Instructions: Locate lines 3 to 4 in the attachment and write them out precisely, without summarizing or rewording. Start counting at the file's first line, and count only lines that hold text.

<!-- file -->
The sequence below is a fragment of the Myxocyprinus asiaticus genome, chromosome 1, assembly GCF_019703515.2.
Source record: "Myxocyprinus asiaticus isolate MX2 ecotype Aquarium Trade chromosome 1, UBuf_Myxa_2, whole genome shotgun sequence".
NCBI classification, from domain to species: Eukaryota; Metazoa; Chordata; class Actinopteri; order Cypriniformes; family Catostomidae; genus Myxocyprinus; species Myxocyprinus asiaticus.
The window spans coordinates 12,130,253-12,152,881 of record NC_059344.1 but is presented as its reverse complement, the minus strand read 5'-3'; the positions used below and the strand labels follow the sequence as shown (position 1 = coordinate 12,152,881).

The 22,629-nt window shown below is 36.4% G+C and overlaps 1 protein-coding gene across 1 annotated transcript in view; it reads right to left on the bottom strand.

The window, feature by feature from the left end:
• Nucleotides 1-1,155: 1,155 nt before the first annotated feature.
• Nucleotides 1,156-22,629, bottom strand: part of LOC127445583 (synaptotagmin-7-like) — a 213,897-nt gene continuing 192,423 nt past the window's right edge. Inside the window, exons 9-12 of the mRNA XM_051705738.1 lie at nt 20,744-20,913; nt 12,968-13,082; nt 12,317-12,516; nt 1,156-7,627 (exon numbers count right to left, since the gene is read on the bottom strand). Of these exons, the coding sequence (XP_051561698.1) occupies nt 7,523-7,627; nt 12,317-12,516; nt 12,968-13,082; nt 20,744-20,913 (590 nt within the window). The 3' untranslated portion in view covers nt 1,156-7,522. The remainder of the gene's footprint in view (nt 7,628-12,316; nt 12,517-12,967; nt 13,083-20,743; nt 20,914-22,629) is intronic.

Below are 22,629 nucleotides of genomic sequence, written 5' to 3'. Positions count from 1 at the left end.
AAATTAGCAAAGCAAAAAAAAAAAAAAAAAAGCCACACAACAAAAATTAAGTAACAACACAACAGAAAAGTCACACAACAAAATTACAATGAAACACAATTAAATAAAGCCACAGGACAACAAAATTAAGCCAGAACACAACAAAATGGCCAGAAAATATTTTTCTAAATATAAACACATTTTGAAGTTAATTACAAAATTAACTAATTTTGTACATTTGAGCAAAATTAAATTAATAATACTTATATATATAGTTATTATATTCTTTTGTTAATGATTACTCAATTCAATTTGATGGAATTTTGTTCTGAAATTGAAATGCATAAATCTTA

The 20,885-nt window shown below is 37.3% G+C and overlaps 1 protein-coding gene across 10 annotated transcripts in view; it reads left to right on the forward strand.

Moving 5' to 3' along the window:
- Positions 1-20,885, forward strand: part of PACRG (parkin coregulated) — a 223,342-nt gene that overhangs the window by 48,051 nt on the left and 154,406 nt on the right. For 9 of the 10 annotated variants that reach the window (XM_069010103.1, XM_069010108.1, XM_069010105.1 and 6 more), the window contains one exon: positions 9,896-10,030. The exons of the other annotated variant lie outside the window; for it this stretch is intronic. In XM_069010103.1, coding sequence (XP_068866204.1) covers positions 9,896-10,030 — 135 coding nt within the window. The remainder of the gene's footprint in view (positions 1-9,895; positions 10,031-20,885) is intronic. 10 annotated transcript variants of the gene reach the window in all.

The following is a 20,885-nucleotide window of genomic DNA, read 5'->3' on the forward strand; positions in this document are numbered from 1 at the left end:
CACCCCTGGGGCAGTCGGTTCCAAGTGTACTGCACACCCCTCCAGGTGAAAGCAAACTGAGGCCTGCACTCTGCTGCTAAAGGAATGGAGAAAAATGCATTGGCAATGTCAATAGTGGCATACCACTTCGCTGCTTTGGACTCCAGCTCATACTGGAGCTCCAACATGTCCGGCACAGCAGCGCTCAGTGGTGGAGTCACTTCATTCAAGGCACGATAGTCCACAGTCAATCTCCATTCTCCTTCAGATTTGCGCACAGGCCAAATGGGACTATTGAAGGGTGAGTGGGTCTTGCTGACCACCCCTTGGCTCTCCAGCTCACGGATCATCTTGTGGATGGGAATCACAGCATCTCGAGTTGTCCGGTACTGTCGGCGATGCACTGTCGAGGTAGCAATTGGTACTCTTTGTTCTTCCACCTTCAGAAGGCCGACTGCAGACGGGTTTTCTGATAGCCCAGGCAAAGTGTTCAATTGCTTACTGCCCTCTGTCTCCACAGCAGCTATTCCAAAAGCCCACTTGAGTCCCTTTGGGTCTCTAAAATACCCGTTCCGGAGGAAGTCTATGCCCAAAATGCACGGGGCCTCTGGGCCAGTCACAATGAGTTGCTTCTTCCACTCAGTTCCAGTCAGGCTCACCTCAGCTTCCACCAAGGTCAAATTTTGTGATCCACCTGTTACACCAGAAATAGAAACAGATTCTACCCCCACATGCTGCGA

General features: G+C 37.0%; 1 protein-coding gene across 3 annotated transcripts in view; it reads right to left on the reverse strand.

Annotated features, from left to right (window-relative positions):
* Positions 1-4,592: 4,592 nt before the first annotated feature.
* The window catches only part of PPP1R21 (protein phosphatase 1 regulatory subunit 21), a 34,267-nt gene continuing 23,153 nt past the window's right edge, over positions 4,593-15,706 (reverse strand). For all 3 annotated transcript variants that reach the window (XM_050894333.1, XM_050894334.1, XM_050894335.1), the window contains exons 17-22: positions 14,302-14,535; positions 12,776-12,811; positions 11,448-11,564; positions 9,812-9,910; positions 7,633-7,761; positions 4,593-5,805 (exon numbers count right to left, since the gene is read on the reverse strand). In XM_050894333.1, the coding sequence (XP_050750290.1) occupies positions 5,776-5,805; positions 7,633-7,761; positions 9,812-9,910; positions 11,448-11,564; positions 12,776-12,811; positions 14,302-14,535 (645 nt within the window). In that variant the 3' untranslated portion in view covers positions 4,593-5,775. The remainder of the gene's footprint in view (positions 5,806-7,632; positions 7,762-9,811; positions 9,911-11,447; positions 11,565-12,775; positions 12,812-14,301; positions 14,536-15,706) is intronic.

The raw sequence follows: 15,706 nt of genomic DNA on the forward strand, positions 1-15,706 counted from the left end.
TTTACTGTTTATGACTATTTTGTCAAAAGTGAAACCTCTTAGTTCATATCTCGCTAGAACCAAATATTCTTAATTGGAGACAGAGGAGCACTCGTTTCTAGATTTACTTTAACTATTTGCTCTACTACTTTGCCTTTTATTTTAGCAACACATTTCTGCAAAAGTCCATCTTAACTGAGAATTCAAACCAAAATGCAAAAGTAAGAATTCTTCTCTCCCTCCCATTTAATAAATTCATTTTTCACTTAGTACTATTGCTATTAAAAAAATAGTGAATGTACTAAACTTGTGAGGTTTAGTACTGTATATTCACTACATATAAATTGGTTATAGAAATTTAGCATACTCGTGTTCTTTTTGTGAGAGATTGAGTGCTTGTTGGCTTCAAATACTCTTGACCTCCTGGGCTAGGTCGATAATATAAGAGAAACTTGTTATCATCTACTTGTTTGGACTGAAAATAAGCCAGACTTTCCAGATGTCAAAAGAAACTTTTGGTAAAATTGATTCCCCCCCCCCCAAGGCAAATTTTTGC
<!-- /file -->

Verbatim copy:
NCBI classification, from domain to species: Eukaryota; Metazoa; Chordata; class Actinopteri; order Cypriniformes; family Catostomidae; genus Myxocyprinus; species Myxocyprinus asiaticus.
The window spans coordinates 12,130,253-12,152,881 of record NC_059344.1 but is presented as its reverse complement, the minus strand read 5'-3'; the positions used below and the strand labels follow the sequence as shown (position 1 = coordinate 12,152,881).